That’s the great thing about dancing! Any body language will touch a deep soul within the viewer and within the dancer, one thing is clear. I think of my little nephew who is not yet a year old, and can’t walk yet, but as soon as we play some music, when he might not have seen anyone dancing, he starts to move. The beat of the music, his arms, his pelvis… It’s amazing to see how spontaneous and natural the dance movement is in humans.
Yes, there is a call of the body in response to music, vibrations, and resonance that occurs even before we acquire language, meditative thinking…
Exactly, it’s the first language, this body language, this dance language. Whatever I will use as a gesture, everything I will develop as a dance to physically say an idea, a vision of a human being, will always be spontaneous, evident, natural. Moreover, once the mind has too much control over creativity, this is the cascade towards drying up inspiration.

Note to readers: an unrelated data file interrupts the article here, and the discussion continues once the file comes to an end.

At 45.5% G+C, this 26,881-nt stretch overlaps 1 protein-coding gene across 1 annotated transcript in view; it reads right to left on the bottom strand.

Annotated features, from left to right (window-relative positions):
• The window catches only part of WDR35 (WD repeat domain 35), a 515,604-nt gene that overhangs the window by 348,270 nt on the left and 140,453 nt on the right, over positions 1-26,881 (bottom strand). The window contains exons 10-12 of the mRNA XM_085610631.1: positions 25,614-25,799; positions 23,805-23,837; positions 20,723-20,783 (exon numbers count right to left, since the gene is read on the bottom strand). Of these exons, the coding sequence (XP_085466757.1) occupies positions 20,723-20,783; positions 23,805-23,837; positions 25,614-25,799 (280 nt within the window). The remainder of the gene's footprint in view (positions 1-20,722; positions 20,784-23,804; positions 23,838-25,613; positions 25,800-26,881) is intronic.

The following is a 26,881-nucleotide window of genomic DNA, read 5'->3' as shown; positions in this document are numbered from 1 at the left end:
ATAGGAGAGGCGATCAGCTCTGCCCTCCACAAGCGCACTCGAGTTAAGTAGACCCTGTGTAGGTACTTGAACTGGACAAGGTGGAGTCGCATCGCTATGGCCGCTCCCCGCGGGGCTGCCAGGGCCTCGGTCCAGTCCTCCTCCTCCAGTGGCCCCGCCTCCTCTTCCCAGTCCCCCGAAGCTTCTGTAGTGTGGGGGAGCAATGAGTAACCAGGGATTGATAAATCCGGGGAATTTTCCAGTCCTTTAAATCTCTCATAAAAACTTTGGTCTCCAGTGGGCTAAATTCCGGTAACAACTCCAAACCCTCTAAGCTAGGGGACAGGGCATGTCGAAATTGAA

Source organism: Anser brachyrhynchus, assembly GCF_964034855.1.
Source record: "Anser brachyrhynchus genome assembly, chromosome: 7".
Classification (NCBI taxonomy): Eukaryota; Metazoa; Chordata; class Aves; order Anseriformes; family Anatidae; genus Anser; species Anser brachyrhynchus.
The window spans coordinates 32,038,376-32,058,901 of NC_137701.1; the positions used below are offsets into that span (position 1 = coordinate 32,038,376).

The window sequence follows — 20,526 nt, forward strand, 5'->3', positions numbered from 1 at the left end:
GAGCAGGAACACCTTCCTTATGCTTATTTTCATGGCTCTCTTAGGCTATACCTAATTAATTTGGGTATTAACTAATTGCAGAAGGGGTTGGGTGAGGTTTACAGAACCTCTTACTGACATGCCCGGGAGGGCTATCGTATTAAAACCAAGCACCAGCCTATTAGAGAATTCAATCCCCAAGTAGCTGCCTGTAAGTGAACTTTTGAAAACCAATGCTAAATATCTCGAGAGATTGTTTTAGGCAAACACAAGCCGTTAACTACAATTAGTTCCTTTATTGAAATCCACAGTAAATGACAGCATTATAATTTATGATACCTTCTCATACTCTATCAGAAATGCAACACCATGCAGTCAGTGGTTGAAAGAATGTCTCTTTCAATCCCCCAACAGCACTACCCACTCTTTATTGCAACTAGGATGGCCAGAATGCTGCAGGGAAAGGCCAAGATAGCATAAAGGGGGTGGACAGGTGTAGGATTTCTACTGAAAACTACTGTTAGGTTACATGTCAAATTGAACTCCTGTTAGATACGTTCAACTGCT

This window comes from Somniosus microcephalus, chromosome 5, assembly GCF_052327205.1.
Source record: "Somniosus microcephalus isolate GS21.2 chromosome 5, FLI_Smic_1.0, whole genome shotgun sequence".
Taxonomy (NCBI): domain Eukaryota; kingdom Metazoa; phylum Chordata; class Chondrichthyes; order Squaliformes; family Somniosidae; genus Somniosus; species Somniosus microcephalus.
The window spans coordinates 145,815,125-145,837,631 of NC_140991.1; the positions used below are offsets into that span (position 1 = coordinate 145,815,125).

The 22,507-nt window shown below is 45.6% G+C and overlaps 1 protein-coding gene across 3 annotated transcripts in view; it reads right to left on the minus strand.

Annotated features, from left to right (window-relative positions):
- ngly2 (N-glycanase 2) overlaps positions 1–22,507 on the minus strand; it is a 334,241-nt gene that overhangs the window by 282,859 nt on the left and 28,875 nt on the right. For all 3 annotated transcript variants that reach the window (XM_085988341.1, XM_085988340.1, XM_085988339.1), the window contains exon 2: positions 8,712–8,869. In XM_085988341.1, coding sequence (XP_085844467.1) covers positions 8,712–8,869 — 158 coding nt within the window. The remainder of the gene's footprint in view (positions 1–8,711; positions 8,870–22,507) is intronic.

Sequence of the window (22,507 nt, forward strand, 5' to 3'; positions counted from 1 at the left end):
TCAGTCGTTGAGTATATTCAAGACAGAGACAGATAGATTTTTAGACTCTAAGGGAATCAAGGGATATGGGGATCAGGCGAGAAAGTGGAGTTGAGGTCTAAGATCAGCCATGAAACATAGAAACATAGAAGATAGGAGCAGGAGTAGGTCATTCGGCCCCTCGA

However, this mind must be relatively restrained to push inspiration further! What is done a lot in contemporary dance by the way, from the instruction, the act of movement, the emotion, the exploration.
When I start a creation, I start from the different axes that seemed interesting to me to develop for the project, but improvisation leads me to unexpected discoveries, which I could not have reached without letting myself get carried away in the present. It is very important that you do not want to master everything. I don’t want to be too explicit or too clear about what I want to say because I want the viewer to be able to read what they want to read. I definitely want to leave him an open door. It is the power of dance that we do not have in theater because the text, in a way, shuts down the meaning.
Perhaps because we do not speak on the same level of awareness, the text will be on the side of the explicit, while the dance shows something buried without us understanding all the springs. Conversely, when the dance becomes, in my opinion, overly abstract, when I have to force myself to find a concept, a sense, I get frustrated because I feel less things through the body.